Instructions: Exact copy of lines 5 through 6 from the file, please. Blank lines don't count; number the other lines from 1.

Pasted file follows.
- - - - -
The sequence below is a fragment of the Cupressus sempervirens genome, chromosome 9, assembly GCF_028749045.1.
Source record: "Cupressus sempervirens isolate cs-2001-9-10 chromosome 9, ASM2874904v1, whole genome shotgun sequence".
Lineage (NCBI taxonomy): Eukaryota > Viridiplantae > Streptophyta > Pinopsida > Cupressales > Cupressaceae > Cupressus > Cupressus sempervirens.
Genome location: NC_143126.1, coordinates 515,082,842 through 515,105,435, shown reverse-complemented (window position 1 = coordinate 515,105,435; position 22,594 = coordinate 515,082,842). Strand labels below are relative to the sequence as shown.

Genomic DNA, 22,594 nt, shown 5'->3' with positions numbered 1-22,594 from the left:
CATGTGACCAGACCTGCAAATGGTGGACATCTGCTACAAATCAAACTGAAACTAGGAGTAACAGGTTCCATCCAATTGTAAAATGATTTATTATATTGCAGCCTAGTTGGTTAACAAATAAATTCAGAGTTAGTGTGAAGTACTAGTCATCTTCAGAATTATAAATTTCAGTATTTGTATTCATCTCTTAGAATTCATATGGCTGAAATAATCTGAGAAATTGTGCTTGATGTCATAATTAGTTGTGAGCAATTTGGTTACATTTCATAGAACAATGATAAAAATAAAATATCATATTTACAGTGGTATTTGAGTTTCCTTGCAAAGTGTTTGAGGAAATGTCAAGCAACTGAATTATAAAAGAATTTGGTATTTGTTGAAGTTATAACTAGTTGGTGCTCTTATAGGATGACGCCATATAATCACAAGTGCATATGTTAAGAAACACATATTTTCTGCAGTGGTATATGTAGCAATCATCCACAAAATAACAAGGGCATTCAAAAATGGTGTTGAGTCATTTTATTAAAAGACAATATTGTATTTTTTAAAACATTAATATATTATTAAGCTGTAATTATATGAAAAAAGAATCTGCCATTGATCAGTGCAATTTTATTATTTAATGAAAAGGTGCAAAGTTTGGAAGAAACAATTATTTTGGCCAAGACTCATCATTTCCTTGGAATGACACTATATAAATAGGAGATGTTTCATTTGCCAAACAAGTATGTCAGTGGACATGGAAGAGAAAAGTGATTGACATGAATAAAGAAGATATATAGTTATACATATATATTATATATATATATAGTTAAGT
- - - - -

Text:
Genomic DNA, 22,594 nt, shown 5'->3' with positions numbered 1-22,594 from the left:
CATGTGACCAGACCTGCAAATGGTGGACATCTGCTACAAATCAAACTGAAACTAGGAGTAACAGGTTCCATCCAATTGTAAAATGATTTATTATATTGCAGCCTAGTTGGTTAACAAATAAATTCAGAGTTAGTGTGAAGTACTAGTCATCTTCAGAATTATAAATTTCAGTATTTGTATTCATCTCTTAGAATTCATATGGCTGAAATAATCTGAGAAATTGTGCTTGATGTCATAATTAGTTGTGAGCAATTTGGTTACATTTCATAGAACAATGATAAAAATAAAATATCATATTTACAGTGGTATTTGAGTTTCCTTGCAAAGTGTTTGAGGAAATGTCAAGCAACTGAATTATAAAAGAATTTGGTATTTGTTGAAGTTATAACTAGTTGGTGCTCTTATAGGATGACGCCATATAATCACAAGTGCATATGTTAAGAAACACATATTTTCTGCAGTGGTATATGTAGCAATCATCCACAAAATAACAAGGGCATTCAAAAATGGTGTTGAGTCATTTTATTAAAAGACAATATTGTATTTTTTAAAACATTAATATATTATTAAGCTGTAATTATATGAAAAAAGAATCTGCCATTGATCAGTGCAATTTTATTATTTAATGAAAAGGTGCAAAGTTTGGAAGAAACAATTATTTTGGCCAAGACTCATCATTTCCTTGGAATGACACTATATAAATAGGAGATGTTTCATTTGCCAAACAAGTATGTCAGTGGACATGGAAGAGAAAAGTGATTGACATGAATAAAGAAGATATATAGTTATACATATATATTATATATATATATAGTTAAGT